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Whether it’s podcasts like ‘Serial’ or ‘The Teacher’s Pet’, Netflix documentaries like ‘Making a Murderer’ or ‘Tiger King’, true crime is absolutely dominant.

The problem with our true crime obsession



Whether it’s podcasts like ‘Serial’ or ‘The Teacher’s Pet’, Netflix documentaries like ‘Making a Murderer’ or ‘Tiger King’, true crime is absolutely dominant. 

But what does our obsession with these stories say about us, and our perception of the world we live in? And with institutions like the police and the media under increasing scrutiny from the public, is it time for a genre like true crime to reinvent itself?

This week on The Culture we discuss all of that and more with Sarah Krasnostein, the best-selling author of ‘The Trauma Cleaner’, criminal law expert, and The Saturday Paper’s TV critic.

 

Guest: Sarah Krasnostein. TV critic for The Saturday Paper.

Show Transcript

[Theme music starts]

 

OSMAN:

Hey there I’m Osman Faruqi and welcome to the first episode of The Culture, a brand new show from the team behind Australia’s number one daily news podcast 7am. Every week on The Culture we will be going deep on the latest in the world of culture and entertainment, talking music, TV, film, art, everything you love to listen to, watch or just consume in whatever way possible!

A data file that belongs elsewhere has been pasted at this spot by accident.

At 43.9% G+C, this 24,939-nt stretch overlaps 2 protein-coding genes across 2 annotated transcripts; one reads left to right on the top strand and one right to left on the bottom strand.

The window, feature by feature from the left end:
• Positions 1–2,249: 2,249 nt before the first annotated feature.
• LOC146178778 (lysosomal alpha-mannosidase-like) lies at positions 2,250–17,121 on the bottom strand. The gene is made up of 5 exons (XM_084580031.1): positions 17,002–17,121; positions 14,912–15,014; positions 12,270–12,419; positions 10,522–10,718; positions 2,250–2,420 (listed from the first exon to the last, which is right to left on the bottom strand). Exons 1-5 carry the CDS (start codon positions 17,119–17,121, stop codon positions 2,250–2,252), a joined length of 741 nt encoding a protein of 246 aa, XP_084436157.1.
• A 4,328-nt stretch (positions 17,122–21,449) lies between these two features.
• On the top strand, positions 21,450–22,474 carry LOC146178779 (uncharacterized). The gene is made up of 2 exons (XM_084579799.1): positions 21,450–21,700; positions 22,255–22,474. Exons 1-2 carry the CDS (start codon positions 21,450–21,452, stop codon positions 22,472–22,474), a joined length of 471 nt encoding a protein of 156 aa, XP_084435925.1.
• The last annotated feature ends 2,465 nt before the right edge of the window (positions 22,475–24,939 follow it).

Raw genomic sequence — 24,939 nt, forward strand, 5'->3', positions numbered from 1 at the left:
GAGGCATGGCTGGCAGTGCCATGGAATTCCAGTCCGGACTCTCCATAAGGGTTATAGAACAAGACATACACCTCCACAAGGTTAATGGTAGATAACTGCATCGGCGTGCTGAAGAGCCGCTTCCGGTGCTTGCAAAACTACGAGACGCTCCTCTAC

Every episode we’ll focus in on a show, a movie, an album, an artist, a genre, a moment… anything and everything in the world of culture. And I’ll be joined by some of the best critics in the country, from The Saturday Paper, The Monthly and beyond to unpack what’s good, what’s bad and why it’s a great idea to use up my entire budget for this show to talk about ‘The Fast and the Furious’ for you know 4-5 hours.

But that episode is still a few weeks away!

Today, to kick things off, we’re talking about one of the most popular genres in the world right now: true crime.

 

Whether it’s podcasts like ‘Serial’ or ‘The Teacher’s Pet’, Netflix docos like ‘Making a Murderer’ or ‘Tiger King’, true crime is absolutely dominant right now. 

 

Netflix’s latest foray into the space, ‘The Sons Of Sam: A Descent Into Darkness’, shot into the top 10 most watched rankings just a few days after being released - demonstrating the appeal of the genre.